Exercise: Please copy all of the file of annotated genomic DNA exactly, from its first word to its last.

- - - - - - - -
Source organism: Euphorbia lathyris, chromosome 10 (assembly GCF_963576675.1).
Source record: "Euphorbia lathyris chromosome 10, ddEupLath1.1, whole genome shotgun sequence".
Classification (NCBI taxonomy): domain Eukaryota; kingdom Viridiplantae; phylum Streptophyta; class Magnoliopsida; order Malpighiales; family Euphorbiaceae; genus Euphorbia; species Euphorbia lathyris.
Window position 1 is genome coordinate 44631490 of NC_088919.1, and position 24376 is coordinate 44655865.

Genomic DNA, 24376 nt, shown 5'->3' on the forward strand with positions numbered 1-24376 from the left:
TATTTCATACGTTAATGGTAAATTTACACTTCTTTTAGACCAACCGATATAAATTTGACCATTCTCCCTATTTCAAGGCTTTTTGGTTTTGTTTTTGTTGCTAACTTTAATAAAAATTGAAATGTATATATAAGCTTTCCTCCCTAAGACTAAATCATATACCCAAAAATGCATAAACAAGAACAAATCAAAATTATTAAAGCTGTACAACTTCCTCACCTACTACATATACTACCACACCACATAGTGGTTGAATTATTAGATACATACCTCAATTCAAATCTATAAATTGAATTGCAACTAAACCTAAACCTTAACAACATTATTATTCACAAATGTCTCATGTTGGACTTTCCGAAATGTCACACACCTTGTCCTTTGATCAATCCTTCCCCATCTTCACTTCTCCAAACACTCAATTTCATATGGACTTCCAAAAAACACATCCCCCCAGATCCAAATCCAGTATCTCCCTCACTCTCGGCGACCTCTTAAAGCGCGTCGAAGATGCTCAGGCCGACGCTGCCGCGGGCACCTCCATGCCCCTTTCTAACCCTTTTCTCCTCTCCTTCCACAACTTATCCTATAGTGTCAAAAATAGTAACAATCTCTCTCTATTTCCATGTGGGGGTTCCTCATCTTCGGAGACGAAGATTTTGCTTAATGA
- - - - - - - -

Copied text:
Source organism: Euphorbia lathyris, chromosome 10 (assembly GCF_963576675.1).
Source record: "Euphorbia lathyris chromosome 10, ddEupLath1.1, whole genome shotgun sequence".
Classification (NCBI taxonomy): domain Eukaryota; kingdom Viridiplantae; phylum Streptophyta; class Magnoliopsida; order Malpighiales; family Euphorbiaceae; genus Euphorbia; species Euphorbia lathyris.
Window position 1 is genome coordinate 44631490 of NC_088919.1, and position 24376 is coordinate 44655865.

Genomic DNA, 24376 nt, shown 5'->3' on the forward strand with positions numbered 1-24376 from the left:
TATTTCATACGTTAATGGTAAATTTACACTTCTTTTAGACCAACCGATATAAATTTGACCATTCTCCCTATTTCAAGGCTTTTTGGTTTTGTTTTTGTTGCTAACTTTAATAAAAATTGAAATGTATATATAAGCTTTCCTCCCTAAGACTAAATCATATACCCAAAAATGCATAAACAAGAACAAATCAAAATTATTAAAGCTGTACAACTTCCTCACCTACTACATATACTACCACACCACATAGTGGTTGAATTATTAGATACATACCTCAATTCAAATCTATAAATTGAATTGCAACTAAACCTAAACCTTAACAACATTATTATTCACAAATGTCTCATGTTGGACTTTCCGAAATGTCACACACCTTGTCCTTTGATCAATCCTTCCCCATCTTCACTTCTCCAAACACTCAATTTCATATGGACTTCCAAAAAACACATCCCCCCAGATCCAAATCCAGTATCTCCCTCACTCTCGGCGACCTCTTAAAGCGCGTCGAAGATGCTCAGGCCGACGCTGCCGCGGGCACCTCCATGCCCCTTTCTAACCCTTTTCTCCTCTCCTTCCACAACTTATCCTATAGTGTCAAAAATAGTAACAATCTCTCTCTATTTCCATGTGGGGGTTCCTCATCTTCGGAGACGAAGATTTTGCTTAATGA